CHI-NOG 2016 Recap

A few weeks ago I had the honor of presenting at the Chicago Network Operators Group (CHI-NOG) conference about the current DDoS Threat Landscape and some of the tools people are using to attack networks today. It was the sixth iteration of the event, which continues to grow in size and content, and the second time that I have been fortunate to present about DDoS. Radware was pleased to be a sponsor of the event this year.

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2016 Summer Olympics: In The Crosshairs

As the 2016 Summer Olympics approach, the cyber community turns its attention to the crowds and target-rich environment created by this high profile sporting event. Over 500,000 attendees to Rio De Janeiro are expected to consume record breaking connectivity volumes. This enormous demand will pose a security challenge for service providers as the 2016 Summer Olympics have the potential to be one of the most vulnerable sporting events in modern history and will provide cyber criminals with numerous opportunities.

Cyber criminals focus on identity theft by deploying malicious software designed to harvest and steal personal information. Technologies designed to enhance the spectator experience also poses challenges. Internet Service Providers (ISP), sponsors, online merchandise stores, gambling websites, hotels, and even federal and city administration networks are potential targets. Each has a different threat scenario based on the vector of attack.

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Was There a DDoS Attack on Pokemon Go or Not? Does It Really Matter?

Pokemon Go launched recently on July 6 with an overwhelming response from fans and players signing up in unprecedented numbers. By July 12, there were over 21 million active users who had downloaded the game to their phones to catch Pokemon like Pikachu and Charmander.

Of course, with the massive influx of players to the game, there were connectivity issues. Potential players could not create accounts and afterwards, they were only logging into the game intermittently. This is most likely due to the game’s designers not properly predicting the number of people wanting to play and scaling out the appropriate pieces of the infrastructure including the registration servers, authentication servers, and application servers.

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5 Cyber Attack Developments Worth Your Attention

Are you concerned about being targeted?

I am. As an IT person, it’s hard not be afraid when cyber attackers are always one step ahead of you. And, they have been quite busy this year, DDoSing, spreading malware, Ransoming and Doxing. I’m sure the stories have filled your newsfeeds.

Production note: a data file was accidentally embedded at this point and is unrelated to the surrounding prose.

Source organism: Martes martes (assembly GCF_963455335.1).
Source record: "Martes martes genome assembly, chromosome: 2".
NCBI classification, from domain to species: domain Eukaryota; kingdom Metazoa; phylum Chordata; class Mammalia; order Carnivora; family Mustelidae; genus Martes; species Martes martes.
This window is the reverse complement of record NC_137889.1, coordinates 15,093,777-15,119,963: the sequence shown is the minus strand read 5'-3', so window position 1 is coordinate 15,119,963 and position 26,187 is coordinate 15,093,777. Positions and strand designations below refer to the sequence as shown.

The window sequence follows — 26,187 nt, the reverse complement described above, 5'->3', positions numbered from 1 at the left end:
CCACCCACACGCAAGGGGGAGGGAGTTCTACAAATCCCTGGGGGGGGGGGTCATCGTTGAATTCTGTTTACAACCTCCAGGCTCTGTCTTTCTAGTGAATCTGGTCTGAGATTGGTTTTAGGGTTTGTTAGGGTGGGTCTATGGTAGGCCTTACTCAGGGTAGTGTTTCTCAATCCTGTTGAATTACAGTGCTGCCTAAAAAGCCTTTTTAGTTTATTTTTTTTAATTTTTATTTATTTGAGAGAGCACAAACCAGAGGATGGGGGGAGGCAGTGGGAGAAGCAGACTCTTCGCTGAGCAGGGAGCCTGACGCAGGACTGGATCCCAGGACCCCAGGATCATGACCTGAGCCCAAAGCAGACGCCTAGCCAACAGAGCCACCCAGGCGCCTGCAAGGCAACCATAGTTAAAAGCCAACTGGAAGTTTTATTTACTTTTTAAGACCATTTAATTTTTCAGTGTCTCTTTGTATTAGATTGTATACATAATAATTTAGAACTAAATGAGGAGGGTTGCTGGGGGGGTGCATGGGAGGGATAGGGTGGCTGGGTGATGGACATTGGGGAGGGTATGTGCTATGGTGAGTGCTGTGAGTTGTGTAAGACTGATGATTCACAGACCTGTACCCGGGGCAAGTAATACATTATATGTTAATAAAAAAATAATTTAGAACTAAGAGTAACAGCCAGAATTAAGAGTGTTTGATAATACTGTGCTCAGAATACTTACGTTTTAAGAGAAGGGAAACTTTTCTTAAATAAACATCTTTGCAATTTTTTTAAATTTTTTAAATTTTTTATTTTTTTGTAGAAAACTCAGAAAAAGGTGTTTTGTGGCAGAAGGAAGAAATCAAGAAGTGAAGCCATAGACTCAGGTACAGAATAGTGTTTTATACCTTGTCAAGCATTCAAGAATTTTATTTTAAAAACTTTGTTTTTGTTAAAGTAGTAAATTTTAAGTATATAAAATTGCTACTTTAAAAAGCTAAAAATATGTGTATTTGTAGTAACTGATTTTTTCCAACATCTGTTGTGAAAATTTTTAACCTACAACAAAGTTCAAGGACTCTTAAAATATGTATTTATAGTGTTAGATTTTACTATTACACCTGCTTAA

The Bigger Picture

To understand what’s happening in the threat landscape, we need to put aside the headlines for a moment and focus on the bigger picture. There are five interesting trends that have implications for the way we perceive security, both as organizations and as individuals.

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Malware and Botnet Attack Services Found on the Darknet

Over the last several months we have explored a number of attack marketplaces along with the different tools and services offered on the Darknet. In this post we are going to take a deeper look at the different malware and botnet services found on the Darknet.

A botnet is a collection of compromised computers that are often referred to as zombies, slaves, or bots. These devices are infected by malware that allows the attacker to ultimately control the compromised computers. The owner of a botnet is often referred to as a “herder” and is able to control the infected devices through covert channels like an Internet Relay Chat (IRC), that allows the attacker to issue commands. These commands inputted into the Command and Control server (C&C) tell the bots in the botnet what to do, such as performing denial of service attacks, sending spam with ransomware attached or information theft.

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Cloud-Based or Provider-Managed DDoS Mitigation: Which is Right for Your Organization?

Two facts are changing how companies think about DDoS mitigation: Attacks are more frequent than ever and are increasingly easier to initiate from anywhere in the world.

Simply put, the days when firewalls and a large enough pipe to the internet were enough to protect your network have long since passed. Any organization or website is a potential target, and with high odds of a given attack flooding homegrown defense tactics, most companies are moving their mitigation tools offsite. The cost of downtime – upwards of $9,000 per hour for small businesses and $690,000 for large companies – are just too great to risk going it alone.

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